Maries County Jail begins new drug treatment program

By Colin Willard, Advocate Staff Writer
Posted 2/7/24

VIENNA — Chief Deputy Scott John came to the Jan. 29 Maries County Commission meeting to tell the commission that the sheriff’s office had received its first shipment of medication from …

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Maries County Jail begins new drug treatment program


VIENNA — Chief Deputy Scott John came to the Jan. 29 Maries County Commission meeting to tell the commission that the sheriff’s office had received its first shipment of medication from Four Rivers Community Health Center as part of a new support program in the jail.

Last year, the county began receiving payments following a settlement between Missouri and several opioid manufacturers. The payments stipulate that at least 85 percent of the funds that counties receive from the settlement must go toward programs or projects related to the opioid crisis. Some of Maries County’s settlement money went toward purchasing a tent and educational materials that the sheriff’s office sets up at public events. Other funds from the settlement help fund the program with Four Rivers.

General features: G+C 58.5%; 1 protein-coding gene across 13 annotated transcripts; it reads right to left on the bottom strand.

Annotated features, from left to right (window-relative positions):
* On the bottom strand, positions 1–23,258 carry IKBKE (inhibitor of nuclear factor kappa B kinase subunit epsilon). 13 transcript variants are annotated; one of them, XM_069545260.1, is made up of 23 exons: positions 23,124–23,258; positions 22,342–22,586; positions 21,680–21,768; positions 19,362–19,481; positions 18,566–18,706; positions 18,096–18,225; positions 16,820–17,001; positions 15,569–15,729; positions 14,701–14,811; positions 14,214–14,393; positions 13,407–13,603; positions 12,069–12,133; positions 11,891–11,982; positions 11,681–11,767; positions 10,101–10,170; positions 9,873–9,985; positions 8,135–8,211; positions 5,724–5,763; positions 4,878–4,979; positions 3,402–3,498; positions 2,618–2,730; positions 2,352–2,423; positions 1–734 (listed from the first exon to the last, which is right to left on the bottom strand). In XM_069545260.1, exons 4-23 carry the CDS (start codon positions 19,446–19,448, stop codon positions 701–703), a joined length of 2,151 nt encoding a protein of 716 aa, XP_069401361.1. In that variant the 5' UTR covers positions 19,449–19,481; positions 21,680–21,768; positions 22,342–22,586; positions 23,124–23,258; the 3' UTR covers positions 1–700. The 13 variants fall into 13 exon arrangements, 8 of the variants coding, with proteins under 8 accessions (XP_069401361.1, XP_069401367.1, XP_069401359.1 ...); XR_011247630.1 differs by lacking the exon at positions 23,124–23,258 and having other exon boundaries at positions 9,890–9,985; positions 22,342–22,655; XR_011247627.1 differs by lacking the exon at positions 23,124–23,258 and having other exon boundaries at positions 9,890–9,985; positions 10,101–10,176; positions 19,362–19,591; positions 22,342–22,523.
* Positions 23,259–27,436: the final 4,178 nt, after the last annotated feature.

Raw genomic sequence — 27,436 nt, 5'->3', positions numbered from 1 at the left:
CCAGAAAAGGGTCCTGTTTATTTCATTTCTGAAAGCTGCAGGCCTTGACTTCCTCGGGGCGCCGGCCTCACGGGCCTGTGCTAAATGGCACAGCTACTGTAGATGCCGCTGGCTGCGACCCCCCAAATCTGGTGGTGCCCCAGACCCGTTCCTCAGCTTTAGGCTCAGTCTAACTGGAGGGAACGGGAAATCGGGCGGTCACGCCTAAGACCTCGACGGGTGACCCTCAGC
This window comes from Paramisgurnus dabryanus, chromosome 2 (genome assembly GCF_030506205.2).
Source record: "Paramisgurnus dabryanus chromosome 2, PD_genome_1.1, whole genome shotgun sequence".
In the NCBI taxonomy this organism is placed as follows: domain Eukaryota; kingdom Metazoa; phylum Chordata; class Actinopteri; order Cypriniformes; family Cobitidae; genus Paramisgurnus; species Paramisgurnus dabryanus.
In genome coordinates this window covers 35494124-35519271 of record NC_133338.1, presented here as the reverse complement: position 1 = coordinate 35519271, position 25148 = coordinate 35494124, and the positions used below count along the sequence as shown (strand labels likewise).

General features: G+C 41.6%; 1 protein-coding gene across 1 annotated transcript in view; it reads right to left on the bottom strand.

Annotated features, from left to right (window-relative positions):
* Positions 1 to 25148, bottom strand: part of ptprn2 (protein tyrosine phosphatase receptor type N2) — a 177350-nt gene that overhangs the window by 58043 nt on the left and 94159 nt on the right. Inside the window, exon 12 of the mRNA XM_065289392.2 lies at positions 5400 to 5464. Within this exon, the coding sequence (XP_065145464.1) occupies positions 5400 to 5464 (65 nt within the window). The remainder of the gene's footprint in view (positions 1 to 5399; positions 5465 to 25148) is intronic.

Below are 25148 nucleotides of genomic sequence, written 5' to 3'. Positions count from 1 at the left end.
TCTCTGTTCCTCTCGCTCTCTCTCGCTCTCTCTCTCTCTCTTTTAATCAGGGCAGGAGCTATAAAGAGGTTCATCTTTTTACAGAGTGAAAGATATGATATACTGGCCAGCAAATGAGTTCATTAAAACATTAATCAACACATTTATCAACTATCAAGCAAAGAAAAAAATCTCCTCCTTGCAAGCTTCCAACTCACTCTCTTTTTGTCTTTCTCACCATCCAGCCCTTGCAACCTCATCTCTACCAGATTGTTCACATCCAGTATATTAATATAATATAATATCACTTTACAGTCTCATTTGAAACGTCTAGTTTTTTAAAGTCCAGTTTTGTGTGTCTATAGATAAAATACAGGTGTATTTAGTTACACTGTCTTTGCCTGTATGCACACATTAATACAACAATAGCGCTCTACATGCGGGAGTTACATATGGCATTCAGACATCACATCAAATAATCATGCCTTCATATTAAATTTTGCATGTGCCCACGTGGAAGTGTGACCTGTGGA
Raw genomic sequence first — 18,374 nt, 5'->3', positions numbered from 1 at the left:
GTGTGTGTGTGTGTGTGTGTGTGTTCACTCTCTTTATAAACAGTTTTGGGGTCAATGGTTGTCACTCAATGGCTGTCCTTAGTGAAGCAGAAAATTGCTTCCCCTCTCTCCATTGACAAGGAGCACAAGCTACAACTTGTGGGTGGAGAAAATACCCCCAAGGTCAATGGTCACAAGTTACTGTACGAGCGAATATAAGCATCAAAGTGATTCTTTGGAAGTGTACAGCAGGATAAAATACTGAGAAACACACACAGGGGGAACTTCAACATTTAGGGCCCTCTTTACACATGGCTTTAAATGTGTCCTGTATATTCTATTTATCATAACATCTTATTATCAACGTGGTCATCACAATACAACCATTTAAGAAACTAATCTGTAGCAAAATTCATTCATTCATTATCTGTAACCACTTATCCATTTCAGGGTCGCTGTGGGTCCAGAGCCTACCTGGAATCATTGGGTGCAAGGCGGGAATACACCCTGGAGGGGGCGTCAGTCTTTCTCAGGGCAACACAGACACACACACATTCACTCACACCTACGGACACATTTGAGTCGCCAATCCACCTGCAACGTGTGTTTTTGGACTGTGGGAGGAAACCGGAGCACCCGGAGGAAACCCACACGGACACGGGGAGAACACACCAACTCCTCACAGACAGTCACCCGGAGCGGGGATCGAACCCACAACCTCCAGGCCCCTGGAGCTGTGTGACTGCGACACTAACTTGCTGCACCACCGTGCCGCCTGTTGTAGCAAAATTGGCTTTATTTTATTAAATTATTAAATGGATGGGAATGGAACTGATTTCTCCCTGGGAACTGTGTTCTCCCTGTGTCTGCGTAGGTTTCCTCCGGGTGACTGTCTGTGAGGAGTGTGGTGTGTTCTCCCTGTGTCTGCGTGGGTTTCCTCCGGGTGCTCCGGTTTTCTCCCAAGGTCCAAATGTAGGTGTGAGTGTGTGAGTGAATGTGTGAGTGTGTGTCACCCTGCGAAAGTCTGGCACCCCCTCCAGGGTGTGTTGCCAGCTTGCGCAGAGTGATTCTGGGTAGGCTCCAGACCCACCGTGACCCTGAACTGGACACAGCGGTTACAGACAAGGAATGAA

The county signed a memorandum of understanding with Four Rivers to support the program. Under the agreement, the sheriff’s office keeps seven medications on hand with standing orders from a doctor. The sheriff’s office keeps the medication locked away in a secure place.

When the sheriff’s office intakes new inmates to the jail, the inmates receive a questionnaire. If inmates respond that they have been using illicit street drugs that could cause withdrawals, then the sheriff’s office will send the survey to a doctor at Four Rivers. After the doctors review the surveys, they will send an order back to the sheriff’s office to provide medication to the inmates. Each of the medications available will help inmates going through withdrawals.